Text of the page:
Survey of surveyors

Is there hope yet for BSI, ZSI?

By Sumana Narayanan
Last Updated: Saturday 04 July 2015

A review  to help modernize two of India’s premier survey organizations has suggested their merger, greater autonomy, and a shift from Kolkata’s warm and humid atmosphere to drier Hyderabad. On January 5, the Union Ministry of Environment and Forests published the report of its task forces appraising the Botanical Survey of India (bsi) and the Zoological Survey of India (zsi). These government bodies determine India’s plant and animal diversity.

Set up in 1890 (bsi) and 1916 (zsi), the surveys need overhauling. “Both institutions have played a tremendous role in documenting India’s biodiversity in the past,” said Priya Davidar, dean of the School of Life Sciences at the Pondicherry University. “But radical changes are needed if they are to join the modern scientific world. ”

It is widely known that the bureaucratic functioning of the two institutions inhibits collaborative research. “There is much red tape before projects are cleared,” Aparna Watve, bsi alumnus, said. “The institutions are so conservative that we got computers just five years ago,” she added.

Coming from government task forces, the report only hints at the problems afflicting the surveys and then goes on to suggest remedies. There are four major changes it seeks. One, that the surveys should recognize the work of other institutions and individuals in what is its mandate: survey, collection and documentation of wild plants and animals. They should have greater autonomy and “should be viewed as nodal, but not exclusive, agencies”.

image“Many government organizations that were turned into autonomous societies failed to deliver because of their dependency on government grants”

— Jagdish Kishwan, former director general, Indian Council of Forestry Research and Education
Two, the organizations be restructured. The report talks of merging the two into one Biological Survey of India, which should have greater autonomy and scope for collaborative research. It suggests the surveys be reorganized as autonomous societies, each survey would have a research advisory committee to clear research programmes.

Three, it seeks filling up of vacant posts and a new approach to recruitment and training of scientists. “During last 15 years a large number of senior scientists have retired, and in many branches we do not have a single, trained scientist, even outside the survey network,” it notes. bsi has a personnel shortfall of about 25 per cent, especially in taxonomists working on groups like fungi and algae. Taxonomic training in the universities is sadly falling behind, making it difficult for both the surveys to find suitable people. The report emphasizes training and collaborating with barefoot ecologists and grassroots surveyors.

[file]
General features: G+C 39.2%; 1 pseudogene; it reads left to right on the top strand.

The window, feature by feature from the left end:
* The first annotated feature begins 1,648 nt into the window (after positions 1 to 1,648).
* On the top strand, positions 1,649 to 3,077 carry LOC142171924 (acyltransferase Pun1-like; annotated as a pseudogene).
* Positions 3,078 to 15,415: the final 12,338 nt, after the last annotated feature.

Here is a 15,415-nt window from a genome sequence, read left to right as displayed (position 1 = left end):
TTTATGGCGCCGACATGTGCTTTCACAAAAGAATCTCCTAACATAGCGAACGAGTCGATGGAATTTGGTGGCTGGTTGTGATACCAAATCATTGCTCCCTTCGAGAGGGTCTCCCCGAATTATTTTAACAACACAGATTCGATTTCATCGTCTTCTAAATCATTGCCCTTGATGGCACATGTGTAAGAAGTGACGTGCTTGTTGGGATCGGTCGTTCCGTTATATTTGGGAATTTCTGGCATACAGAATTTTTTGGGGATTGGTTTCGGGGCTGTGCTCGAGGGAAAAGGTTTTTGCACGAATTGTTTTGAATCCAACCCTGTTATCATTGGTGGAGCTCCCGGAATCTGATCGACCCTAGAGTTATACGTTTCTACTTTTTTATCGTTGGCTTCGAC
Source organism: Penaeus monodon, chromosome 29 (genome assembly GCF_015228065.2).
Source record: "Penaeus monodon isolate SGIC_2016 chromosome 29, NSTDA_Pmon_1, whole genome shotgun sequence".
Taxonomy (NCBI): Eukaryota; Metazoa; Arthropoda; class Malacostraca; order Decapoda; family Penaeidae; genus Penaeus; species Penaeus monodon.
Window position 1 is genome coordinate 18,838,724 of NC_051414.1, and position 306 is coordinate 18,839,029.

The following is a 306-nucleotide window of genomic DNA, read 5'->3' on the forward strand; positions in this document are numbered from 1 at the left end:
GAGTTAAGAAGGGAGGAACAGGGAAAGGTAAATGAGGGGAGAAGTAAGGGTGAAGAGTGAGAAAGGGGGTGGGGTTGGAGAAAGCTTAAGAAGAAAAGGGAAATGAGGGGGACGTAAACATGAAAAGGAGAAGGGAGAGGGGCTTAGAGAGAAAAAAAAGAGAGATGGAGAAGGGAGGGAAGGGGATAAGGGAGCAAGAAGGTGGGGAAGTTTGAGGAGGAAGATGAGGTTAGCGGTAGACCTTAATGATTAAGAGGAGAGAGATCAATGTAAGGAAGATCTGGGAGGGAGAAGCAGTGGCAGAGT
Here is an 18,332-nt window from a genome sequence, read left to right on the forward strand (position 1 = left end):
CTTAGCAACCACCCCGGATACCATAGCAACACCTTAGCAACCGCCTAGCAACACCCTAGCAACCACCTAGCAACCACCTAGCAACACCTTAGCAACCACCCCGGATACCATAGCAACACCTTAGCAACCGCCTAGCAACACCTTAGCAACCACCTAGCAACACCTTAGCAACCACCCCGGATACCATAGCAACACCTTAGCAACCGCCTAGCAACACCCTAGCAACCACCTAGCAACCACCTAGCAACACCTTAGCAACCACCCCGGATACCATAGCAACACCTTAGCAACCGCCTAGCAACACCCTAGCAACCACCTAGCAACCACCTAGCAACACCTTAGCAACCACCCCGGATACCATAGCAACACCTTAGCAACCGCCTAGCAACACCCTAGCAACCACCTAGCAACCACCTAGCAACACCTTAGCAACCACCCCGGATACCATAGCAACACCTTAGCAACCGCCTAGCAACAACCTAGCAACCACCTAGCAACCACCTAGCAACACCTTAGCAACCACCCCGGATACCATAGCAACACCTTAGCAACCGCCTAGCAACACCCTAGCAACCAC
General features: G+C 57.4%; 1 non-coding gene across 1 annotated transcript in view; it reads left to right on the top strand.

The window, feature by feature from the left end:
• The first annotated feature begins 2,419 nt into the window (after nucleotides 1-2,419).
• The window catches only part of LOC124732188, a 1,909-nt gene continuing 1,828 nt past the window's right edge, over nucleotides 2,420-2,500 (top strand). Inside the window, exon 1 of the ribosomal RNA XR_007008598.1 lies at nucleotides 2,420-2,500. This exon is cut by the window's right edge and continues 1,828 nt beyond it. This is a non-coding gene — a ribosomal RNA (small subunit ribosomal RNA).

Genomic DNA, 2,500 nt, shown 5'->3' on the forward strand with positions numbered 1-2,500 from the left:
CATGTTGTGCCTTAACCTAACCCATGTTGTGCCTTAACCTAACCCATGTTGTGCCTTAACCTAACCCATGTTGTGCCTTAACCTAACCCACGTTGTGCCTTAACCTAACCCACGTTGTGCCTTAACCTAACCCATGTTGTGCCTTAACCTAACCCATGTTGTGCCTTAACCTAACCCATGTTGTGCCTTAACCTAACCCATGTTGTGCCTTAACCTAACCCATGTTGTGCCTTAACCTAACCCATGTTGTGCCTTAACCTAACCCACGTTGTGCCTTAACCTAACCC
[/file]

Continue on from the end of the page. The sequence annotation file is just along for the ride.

Four, the report reckons Kolkata, where the two surveys are headquartered, is not “conducive to maintenance of collections” due to its warm and humid climate. “Hyderabad may therefore be made the focus of further major development of infrastructure for the surveys,” it suggests, citing the city’s drier climate and “vibrant scientific culture”. The creation of a joint dna laboratory with the Centre for Cellular and Molecular Biology is another reason for the shift the report recommends.

The task forces comprised ex-survey researchers, independent researchers and ministry of environment officials. Ecologist Madhav Gadgil headed both the task forces.

Is it possible?

“These are good ideas but the question is whether the surveys are capable of change,” said Davidar. She said the money would be better used if put into the university system, which trains young scientists to do exciting projects.

Ecologist Madhav Gadgil headed both the task forces appraising BSI and ZSI. Their report talks of merging the two bodies into one Biological Survey of India, with greater autonomy and scope for collaborative research
A retired bsi official, who held a top job in a regional centre, agreed. “It is impossible to change the system; that would require changing the mindset of people in it. And they are happy with status quo—a permanent government job,” he said, asking not to be named.

Jagdish Kishwan does not favour autonomy. He should know, being a former director general of the Indian Council of Forestry Research and Education and now J&K’s forestry chief. “Many government organizations that were turned into autonomous societies have failed to deliver because of their dependence on government grants. bsi and zsi are too are not revenue generating organizations,” he said. The report does not break any new ground, Kishwan said. “It has not focused enough on the surveying of biodiversity. It gives no clear framework providing guidelines for such surveys,” said Kishwan.

Subscribe to Weekly Newsletter :

Comments are moderated and will be published only after the site moderator’s approval. Please use a genuine email ID and provide your name. Selected comments may also be used in the ‘Letters’ section of the Down To Earth print edition.